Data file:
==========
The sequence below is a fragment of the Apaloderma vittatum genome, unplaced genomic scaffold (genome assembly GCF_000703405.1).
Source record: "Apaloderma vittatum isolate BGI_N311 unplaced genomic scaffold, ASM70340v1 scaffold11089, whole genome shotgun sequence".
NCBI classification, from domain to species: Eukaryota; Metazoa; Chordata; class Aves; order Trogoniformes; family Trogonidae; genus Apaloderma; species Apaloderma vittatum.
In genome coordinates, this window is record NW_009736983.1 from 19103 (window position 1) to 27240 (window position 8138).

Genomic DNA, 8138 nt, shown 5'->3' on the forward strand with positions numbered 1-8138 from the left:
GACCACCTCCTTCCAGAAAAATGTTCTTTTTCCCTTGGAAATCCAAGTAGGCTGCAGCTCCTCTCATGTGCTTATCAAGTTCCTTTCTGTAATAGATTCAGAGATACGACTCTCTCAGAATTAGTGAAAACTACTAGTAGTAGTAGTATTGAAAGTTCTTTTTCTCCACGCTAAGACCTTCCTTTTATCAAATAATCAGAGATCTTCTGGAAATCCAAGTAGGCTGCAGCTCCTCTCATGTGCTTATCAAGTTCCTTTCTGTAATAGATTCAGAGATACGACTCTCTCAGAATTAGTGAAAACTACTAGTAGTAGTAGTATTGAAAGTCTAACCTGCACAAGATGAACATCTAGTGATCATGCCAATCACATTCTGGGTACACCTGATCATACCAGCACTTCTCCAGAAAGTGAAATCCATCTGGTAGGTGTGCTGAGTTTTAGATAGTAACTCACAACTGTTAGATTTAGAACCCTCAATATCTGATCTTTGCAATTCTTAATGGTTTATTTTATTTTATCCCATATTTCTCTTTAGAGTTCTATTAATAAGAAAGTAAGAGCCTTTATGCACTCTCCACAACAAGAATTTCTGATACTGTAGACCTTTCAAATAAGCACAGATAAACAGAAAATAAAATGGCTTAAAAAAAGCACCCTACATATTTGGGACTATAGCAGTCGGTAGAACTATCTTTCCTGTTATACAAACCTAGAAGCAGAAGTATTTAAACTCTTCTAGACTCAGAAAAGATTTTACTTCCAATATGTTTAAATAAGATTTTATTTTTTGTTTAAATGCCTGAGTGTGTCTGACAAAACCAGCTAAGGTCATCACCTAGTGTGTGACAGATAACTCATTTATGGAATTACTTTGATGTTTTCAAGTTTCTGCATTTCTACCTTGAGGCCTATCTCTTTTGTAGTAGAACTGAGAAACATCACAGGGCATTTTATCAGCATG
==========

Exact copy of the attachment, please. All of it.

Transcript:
The sequence below is a fragment of the Apaloderma vittatum genome, unplaced genomic scaffold (genome assembly GCF_000703405.1).
Source record: "Apaloderma vittatum isolate BGI_N311 unplaced genomic scaffold, ASM70340v1 scaffold11089, whole genome shotgun sequence".
NCBI classification, from domain to species: Eukaryota; Metazoa; Chordata; class Aves; order Trogoniformes; family Trogonidae; genus Apaloderma; species Apaloderma vittatum.
In genome coordinates, this window is record NW_009736983.1 from 19103 (window position 1) to 27240 (window position 8138).

Genomic DNA, 8138 nt, shown 5'->3' on the forward strand with positions numbered 1-8138 from the left:
GACCACCTCCTTCCAGAAAAATGTTCTTTTTCCCTTGGAAATCCAAGTAGGCTGCAGCTCCTCTCATGTGCTTATCAAGTTCCTTTCTGTAATAGATTCAGAGATACGACTCTCTCAGAATTAGTGAAAACTACTAGTAGTAGTAGTATTGAAAGTTCTTTTTCTCCACGCTAAGACCTTCCTTTTATCAAATAATCAGAGATCTTCTGGAAATCCAAGTAGGCTGCAGCTCCTCTCATGTGCTTATCAAGTTCCTTTCTGTAATAGATTCAGAGATACGACTCTCTCAGAATTAGTGAAAACTACTAGTAGTAGTAGTATTGAAAGTCTAACCTGCACAAGATGAACATCTAGTGATCATGCCAATCACATTCTGGGTACACCTGATCATACCAGCACTTCTCCAGAAAGTGAAATCCATCTGGTAGGTGTGCTGAGTTTTAGATAGTAACTCACAACTGTTAGATTTAGAACCCTCAATATCTGATCTTTGCAATTCTTAATGGTTTATTTTATTTTATCCCATATTTCTCTTTAGAGTTCTATTAATAAGAAAGTAAGAGCCTTTATGCACTCTCCACAACAAGAATTTCTGATACTGTAGACCTTTCAAATAAGCACAGATAAACAGAAAATAAAATGGCTTAAAAAAAGCACCCTACATATTTGGGACTATAGCAGTCGGTAGAACTATCTTTCCTGTTATACAAACCTAGAAGCAGAAGTATTTAAACTCTTCTAGACTCAGAAAAGATTTTACTTCCAATATGTTTAAATAAGATTTTATTTTTTGTTTAAATGCCTGAGTGTGTCTGACAAAACCAGCTAAGGTCATCACCTAGTGTGTGACAGATAACTCATTTATGGAATTACTTTGATGTTTTCAAGTTTCTGCATTTCTACCTTGAGGCCTATCTCTTTTGTAGTAGAACTGAGAAACATCACAGGGCATTTTATCAGCATG